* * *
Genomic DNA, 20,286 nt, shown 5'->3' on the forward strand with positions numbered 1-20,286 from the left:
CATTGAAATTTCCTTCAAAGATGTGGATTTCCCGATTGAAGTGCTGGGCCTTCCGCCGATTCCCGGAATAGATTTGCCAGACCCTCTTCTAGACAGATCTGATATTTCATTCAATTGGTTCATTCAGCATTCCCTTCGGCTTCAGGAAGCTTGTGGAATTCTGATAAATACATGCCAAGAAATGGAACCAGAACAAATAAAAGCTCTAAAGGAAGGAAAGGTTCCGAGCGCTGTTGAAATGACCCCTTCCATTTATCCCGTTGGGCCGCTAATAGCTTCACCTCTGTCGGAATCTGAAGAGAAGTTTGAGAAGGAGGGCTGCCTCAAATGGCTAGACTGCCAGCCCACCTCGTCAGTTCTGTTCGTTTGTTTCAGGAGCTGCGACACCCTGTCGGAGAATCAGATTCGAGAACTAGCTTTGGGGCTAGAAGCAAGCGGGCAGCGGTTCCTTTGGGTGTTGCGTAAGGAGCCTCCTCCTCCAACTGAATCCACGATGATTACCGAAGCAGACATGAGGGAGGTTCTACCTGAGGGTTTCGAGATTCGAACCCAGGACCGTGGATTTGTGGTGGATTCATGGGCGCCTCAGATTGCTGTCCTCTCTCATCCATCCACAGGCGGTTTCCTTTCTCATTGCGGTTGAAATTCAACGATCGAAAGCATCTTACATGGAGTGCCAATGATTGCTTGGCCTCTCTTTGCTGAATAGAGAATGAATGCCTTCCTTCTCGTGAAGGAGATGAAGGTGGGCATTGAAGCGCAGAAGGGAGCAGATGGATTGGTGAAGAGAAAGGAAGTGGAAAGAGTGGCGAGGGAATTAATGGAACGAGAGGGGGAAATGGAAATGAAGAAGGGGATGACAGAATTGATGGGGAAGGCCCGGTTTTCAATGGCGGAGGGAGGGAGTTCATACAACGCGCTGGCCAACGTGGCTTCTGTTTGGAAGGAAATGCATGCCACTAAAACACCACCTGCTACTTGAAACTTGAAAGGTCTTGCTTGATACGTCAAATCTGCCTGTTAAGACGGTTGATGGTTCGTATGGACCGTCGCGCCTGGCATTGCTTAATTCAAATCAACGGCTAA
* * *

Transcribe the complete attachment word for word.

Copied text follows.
Genomic DNA, 20,286 nt, shown 5'->3' on the forward strand with positions numbered 1-20,286 from the left:
CATTGAAATTTCCTTCAAAGATGTGGATTTCCCGATTGAAGTGCTGGGCCTTCCGCCGATTCCCGGAATAGATTTGCCAGACCCTCTTCTAGACAGATCTGATATTTCATTCAATTGGTTCATTCAGCATTCCCTTCGGCTTCAGGAAGCTTGTGGAATTCTGATAAATACATGCCAAGAAATGGAACCAGAACAAATAAAAGCTCTAAAGGAAGGAAAGGTTCCGAGCGCTGTTGAAATGACCCCTTCCATTTATCCCGTTGGGCCGCTAATAGCTTCACCTCTGTCGGAATCTGAAGAGAAGTTTGAGAAGGAGGGCTGCCTCAAATGGCTAGACTGCCAGCCCACCTCGTCAGTTCTGTTCGTTTGTTTCAGGAGCTGCGACACCCTGTCGGAGAATCAGATTCGAGAACTAGCTTTGGGGCTAGAAGCAAGCGGGCAGCGGTTCCTTTGGGTGTTGCGTAAGGAGCCTCCTCCTCCAACTGAATCCACGATGATTACCGAAGCAGACATGAGGGAGGTTCTACCTGAGGGTTTCGAGATTCGAACCCAGGACCGTGGATTTGTGGTGGATTCATGGGCGCCTCAGATTGCTGTCCTCTCTCATCCATCCACAGGCGGTTTCCTTTCTCATTGCGGTTGAAATTCAACGATCGAAAGCATCTTACATGGAGTGCCAATGATTGCTTGGCCTCTCTTTGCTGAATAGAGAATGAATGCCTTCCTTCTCGTGAAGGAGATGAAGGTGGGCATTGAAGCGCAGAAGGGAGCAGATGGATTGGTGAAGAGAAAGGAAGTGGAAAGAGTGGCGAGGGAATTAATGGAACGAGAGGGGGAAATGGAAATGAAGAAGGGGATGACAGAATTGATGGGGAAGGCCCGGTTTTCAATGGCGGAGGGAGGGAGTTCATACAACGCGCTGGCCAACGTGGCTTCTGTTTGGAAGGAAATGCATGCCACTAAAACACCACCTGCTACTTGAAACTTGAAAGGTCTTGCTTGATACGTCAAATCTGCCTGTTAAGACGGTTGATGGTTCGTATGGACCGTCGCGCCTGGCATTGCTTAATTCAAATCAACGGCTAA